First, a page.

Lay aside every weight, and run the race with patience; for there is a crown of life for each of you to win. Those who are almost wholly engrossed in the things of time and sense lose the sense of the importance of the work they should do for the Master. 12LtMs, Lt 149, 1897, par. 13

You may have inducements of a temporal nature placed before you. You have had this experience before, and you know what the outcome has been. I fully believe that the Lord will teach you; and if you have any light that your duty is elsewhere, it may be that the Lord will turn your face this way. Do not hesitate to consult us in regard to any plans you may have. Serious times, I know, are before us, and my work must ere long be closed. While mind and strength are yet granted me, I desire to do all that the Lord has given me to do. You say there are things you do not understand. There are things I do not understand. I do not understand why I have had so little suitable help in getting out my books. It is a problem hard for me to comprehend. You could help me in this work. I have tugged and wrestled under great difficulties; now I am exhausted. It is a mystery to me why we cannot connect in our labors. 12LtMs, Lt 149, 1897, par. 14

Last Monday Elder Daniells, Brother Palmer, and Brother Baker, with two students from Victoria, came to Cooranbong. We were pleased to have them with us over the Sabbath. On that day the meetinghouse was full. Brother Hughes and his wife, from America, came also. We were very glad to meet them. I was not able to attend any of the meetings, but the brethren came to me to consult over school matters. I was so feeble that I could scarcely talk with them, but my interest in the school led me to brace up as much as possible. 12LtMs, Lt 149, 1897, par. 15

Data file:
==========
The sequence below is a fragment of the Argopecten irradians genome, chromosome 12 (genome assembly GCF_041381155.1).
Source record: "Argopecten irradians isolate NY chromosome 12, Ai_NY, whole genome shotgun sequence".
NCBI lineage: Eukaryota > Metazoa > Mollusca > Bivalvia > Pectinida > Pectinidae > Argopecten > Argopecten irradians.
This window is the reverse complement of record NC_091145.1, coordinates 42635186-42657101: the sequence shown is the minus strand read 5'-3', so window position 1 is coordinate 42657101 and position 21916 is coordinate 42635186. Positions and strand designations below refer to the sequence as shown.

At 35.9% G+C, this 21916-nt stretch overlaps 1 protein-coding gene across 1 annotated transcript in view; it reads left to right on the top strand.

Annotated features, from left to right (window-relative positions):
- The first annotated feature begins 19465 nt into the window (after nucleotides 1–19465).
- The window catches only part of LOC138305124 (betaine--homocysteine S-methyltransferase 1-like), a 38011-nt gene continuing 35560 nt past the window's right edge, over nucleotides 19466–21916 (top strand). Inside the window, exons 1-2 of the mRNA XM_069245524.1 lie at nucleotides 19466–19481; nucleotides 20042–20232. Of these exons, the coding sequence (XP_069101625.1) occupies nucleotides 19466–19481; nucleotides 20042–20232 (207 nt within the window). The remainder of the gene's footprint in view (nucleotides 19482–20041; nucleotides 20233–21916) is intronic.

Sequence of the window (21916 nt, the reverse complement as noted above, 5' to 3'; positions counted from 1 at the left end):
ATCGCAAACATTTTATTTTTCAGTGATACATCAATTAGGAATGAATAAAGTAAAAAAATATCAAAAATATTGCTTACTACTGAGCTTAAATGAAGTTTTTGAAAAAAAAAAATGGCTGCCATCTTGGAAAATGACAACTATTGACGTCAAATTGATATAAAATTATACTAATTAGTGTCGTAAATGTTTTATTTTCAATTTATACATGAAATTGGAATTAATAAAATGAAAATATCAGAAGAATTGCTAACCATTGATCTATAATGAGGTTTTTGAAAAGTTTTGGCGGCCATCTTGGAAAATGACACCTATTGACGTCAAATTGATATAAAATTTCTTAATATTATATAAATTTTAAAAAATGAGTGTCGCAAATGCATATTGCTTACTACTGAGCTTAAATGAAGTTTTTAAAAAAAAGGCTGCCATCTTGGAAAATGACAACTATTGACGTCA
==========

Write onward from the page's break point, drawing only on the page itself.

I am very glad that these brethren came up. All who had not before seen the grounds were delighted with the situation. Elder Daniells was surprised at the improvement that had been made in the buildings and on the land. All were free to acknowledge that this was the place where the school should be located. 12LtMs, Lt 149, 1897, par. 16

When the buildings were in progress, there were some who thought that the second building could not be completed in time to commence school April 28. But we said, There must not be one day’s postponement. The students may come in. And if there is but one student present, we will begin the school at the appointed time, even though the second building may not be completed. 12LtMs, Lt 149, 1897, par. 17

We held our opening exercises in the new building. The Spirit of the Lord was present. We felt pleased and grateful to God that Brother Herbert Lacey had been raised up from his sickness, and was able to be with us and take a part in the opening of the school. Brother and Sister Haskell, as experienced laborers, were a great help to us in the work of preparation, in devising and planning to get things in order, that there should be no delay. 12LtMs, Lt 149, 1897, par. 18

All the students that have come have expressed themselves as being happily disappointed in the location and the buildings. Not a murmur, not a word of dissatisfaction, has been heard. The students are a good class of intelligent youth. 12LtMs, Lt 149, 1897, par. 19